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LHC: The Beams are Back
Nov 2009
GENEVA, Nov. 23, 2009 – Particle beams are once again circulating in the Large Hadron Collider (LHC), 14 months after an electrical failure caused serious damage to the world’s most powerful particle accelerator, which straddles the borders of France and Switzerland and is hosted by CERN, the European Organization for Nuclear Research.

“It’s great to see beam circulating in the LHC again,” said CERN Director General Rolf Heuer. “We’ve still got some way to go before physics can begin, but with this milestone we’re well on the way.”

Scientists at CERN react to the Large Hadron Collider restart on Friday, Nov. 20. (CERN photograph by Claudia Marcelloni)

The machine was handed over for operation on the morning of Nov. 18, and a clockwise circulating beam was established Nov. 20 at 10 p.m. This is an important milestone on the road toward the first physics at the LHC, expected in 2010, scientists said.

The ultimate goal of LHC is high-energy beams colliding in the centers of its particle detectors. Beyond revealing a new world of unknown particles, the LHC experiments could explain why those particles exist and behave as they do. They could reveal the origins of mass, shed light on dark matter, uncover hidden symmetries of the universe and possibly find extra dimensions of space. (For an explanation of how the LHC works, see the video below.)

The LHC circulated its first beams on Sept. 10, 2008, but suffered a serious malfunction nine days later (See Collider Beams Up at CERN  and Quench Latest LHC Setback). A failure in an electrical connection led to serious damage and a large release of helium, and CERN spent the next year repairing and consolidating the machine to ensure that such an incident won’t happen again.

“The LHC is a far better understood machine than it was a year ago,” said Steve Myers, CERN director for accelerators. “We’ve learned from our experience and engineered the technology that allows us to move on. That’s how progress is made.”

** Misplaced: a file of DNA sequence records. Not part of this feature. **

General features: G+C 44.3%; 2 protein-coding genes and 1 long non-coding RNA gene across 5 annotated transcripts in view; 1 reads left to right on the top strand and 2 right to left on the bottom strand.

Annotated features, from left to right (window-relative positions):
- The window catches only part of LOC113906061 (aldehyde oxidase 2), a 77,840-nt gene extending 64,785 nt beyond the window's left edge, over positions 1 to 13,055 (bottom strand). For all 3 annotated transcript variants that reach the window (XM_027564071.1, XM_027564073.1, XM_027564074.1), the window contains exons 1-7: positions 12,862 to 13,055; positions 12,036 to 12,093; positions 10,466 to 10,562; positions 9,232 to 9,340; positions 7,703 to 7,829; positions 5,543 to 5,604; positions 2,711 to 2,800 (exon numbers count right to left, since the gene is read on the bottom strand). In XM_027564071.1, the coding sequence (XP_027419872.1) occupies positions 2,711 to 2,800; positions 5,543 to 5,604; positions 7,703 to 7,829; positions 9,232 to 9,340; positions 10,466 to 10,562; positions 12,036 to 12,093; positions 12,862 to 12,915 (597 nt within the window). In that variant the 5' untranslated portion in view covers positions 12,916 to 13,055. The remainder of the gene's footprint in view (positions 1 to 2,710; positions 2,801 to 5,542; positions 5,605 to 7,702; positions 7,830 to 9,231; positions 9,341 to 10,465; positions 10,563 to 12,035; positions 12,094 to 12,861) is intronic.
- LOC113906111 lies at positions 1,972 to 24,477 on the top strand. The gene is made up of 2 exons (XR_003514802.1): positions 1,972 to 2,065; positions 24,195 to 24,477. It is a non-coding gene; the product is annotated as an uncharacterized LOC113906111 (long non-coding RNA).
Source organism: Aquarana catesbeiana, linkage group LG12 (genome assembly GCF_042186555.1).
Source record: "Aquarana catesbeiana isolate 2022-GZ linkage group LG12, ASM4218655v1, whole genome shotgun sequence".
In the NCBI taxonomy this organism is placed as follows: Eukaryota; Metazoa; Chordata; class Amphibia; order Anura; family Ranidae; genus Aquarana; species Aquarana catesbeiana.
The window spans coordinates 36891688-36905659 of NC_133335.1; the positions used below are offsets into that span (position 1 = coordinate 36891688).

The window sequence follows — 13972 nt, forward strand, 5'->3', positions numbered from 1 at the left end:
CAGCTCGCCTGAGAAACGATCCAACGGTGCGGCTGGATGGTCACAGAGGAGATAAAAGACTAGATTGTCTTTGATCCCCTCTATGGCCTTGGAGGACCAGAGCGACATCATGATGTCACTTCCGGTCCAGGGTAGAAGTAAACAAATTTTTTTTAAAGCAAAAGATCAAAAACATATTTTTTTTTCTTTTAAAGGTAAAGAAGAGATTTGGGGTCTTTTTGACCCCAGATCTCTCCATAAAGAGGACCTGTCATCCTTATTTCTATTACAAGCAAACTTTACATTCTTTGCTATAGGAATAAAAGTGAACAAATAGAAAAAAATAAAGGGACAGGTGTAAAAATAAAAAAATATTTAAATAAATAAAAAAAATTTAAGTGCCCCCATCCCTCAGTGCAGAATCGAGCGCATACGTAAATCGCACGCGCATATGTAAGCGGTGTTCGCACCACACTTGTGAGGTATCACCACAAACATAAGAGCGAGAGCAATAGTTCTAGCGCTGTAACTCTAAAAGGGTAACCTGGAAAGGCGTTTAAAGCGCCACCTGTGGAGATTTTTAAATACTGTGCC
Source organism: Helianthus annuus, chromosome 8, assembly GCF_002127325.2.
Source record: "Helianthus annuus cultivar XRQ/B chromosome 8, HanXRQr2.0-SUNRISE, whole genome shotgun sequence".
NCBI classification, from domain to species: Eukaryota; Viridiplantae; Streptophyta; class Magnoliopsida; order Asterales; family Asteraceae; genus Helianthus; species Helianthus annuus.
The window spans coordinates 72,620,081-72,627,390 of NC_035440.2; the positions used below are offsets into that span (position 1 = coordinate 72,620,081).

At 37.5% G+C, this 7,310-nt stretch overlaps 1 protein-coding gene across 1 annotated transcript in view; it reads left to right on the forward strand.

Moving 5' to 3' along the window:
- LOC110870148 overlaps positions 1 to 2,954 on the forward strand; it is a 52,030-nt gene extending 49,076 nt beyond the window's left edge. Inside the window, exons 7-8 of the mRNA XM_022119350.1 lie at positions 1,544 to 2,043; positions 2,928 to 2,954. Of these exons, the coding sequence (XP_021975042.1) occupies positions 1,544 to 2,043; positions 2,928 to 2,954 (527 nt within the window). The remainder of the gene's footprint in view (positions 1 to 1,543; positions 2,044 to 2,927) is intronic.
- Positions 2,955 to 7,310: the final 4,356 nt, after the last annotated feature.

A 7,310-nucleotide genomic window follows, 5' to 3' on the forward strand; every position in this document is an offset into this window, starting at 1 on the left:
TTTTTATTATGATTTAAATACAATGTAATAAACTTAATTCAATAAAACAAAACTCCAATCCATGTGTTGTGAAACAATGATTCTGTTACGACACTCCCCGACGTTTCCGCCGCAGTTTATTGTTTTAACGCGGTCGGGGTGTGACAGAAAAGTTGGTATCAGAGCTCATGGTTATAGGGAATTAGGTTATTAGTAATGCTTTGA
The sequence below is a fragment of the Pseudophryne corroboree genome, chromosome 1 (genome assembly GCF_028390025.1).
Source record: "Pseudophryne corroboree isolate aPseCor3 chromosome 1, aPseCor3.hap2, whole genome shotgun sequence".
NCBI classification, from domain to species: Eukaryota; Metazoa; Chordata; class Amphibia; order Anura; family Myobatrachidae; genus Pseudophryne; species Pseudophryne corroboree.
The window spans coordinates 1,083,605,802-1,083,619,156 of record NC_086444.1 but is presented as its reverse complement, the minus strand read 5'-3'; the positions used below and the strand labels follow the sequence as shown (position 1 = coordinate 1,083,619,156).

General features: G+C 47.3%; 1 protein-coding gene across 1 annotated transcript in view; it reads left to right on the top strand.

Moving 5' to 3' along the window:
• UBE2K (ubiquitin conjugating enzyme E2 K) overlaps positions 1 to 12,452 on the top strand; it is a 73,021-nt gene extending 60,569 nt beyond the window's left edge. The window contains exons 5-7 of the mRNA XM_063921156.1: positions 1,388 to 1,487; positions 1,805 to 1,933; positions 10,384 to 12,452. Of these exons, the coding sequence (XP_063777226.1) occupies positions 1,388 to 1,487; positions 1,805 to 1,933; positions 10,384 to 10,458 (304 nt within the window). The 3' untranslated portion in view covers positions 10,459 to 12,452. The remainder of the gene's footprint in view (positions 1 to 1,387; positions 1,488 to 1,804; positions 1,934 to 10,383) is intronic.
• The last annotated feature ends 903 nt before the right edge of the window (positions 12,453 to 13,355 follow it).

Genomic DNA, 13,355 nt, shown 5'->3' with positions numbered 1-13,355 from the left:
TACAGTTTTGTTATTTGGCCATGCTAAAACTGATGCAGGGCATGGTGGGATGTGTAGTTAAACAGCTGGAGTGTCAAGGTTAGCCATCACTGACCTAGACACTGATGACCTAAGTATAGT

Recommissioning the LHC began last summer. The LHC reached its operating temperature of 1.9 K, or about –271 °C, on Oct. 8. Particles were injected on Oct. 23, but not circulated. A beam was steered through three octants of the machine on Nov. 7, and circulating beams have now been re-established.

A cross-section image of CMS showing debris (or “splash”) of particles entering the detector when the LHC beam was steered into the collimator (tungsten block) at point 5, at around 9:50 a.m. on Sept. 10, 2008. The energy deposits in the electromagnetic (pink) and hadronic (blue) calorimeters are visible. Hits in the resistive plate chamber muon (RPC) system in green and drift tube (red) also are seen. (Image ©CERN)

The collider made headlines around the world earlier this month when a power outage in an electrical substation that supplied part of the LHC’s cryogenic systems reportedly was caused by a piece of bread dropped by a passing bird. 

While news outlets all over the world jumped on the story of how the “bird and the baguette” could bring down the world’s mightiest machine, the truth, according to a CERN news bulletin, is that, “to this day, we do not know what caused the power cut, but it is true that feathers and bread were found at the site.

“The truth about birds and baguettes is that two sectors of the LHC warmed by a few degrees while the substation was repaired and were then cooled back to 1.9 K. There was no damage and no delay,” CERN said. “Had we been running, we’d have lost a day or two’s worth of beam time, which is nothing unusual when operating a frontier research machine like the LHC. Power cuts are, of course, something that the LHC has been designed to cope with, as have all its predecessors.”

The next important milestone will be low-energy collisions, expected in about a week. These will give the experimental collaborations their first collision data, enabling important calibration work to be carried out. This is significant, because up to now, all the data they have recorded comes from cosmic rays.

“We will systematically go through all the measurements, put all the systems through their tests, and when we’re sure everything’s safe, we will increase the beam intensity,” Myers said. “During some shifts, we will try to accelerate beam to the maximum energy for this year – 1200 GeV per beam. Then we will decide about collisions. Two possibilities are to collide at the 450 GeV injection energy or at 1200 GeV per beam. That is our program until just before Christmas.”

Over the next year, the energy will be ramped to 3.5 TeV (3500 GeV) per beam, and then possibly to a maximum of 5 TeV.

“With 3.5 TeV per beam, we will open new windows to new physics,” Heuer said.

Particle physics is a global endeavor, and CERN has received support from around the world in getting the LHC up and running again.

An estimated 10,000 people from 60 countries have helped design and build the accelerator and its massive particle detectors, including more than 1700 scientists, engineers, students and technicians from 94 US universities and laboratories supported by the DoE’s Office of Science and the NSF, which invested a total of $531 million in the construction of the accelerator and its detectors.

“It’s been a herculean effort to get to where we are today,” Myers said. “I’d like to thank all those who have taken part, from CERN and from our partner institutions around the world.”

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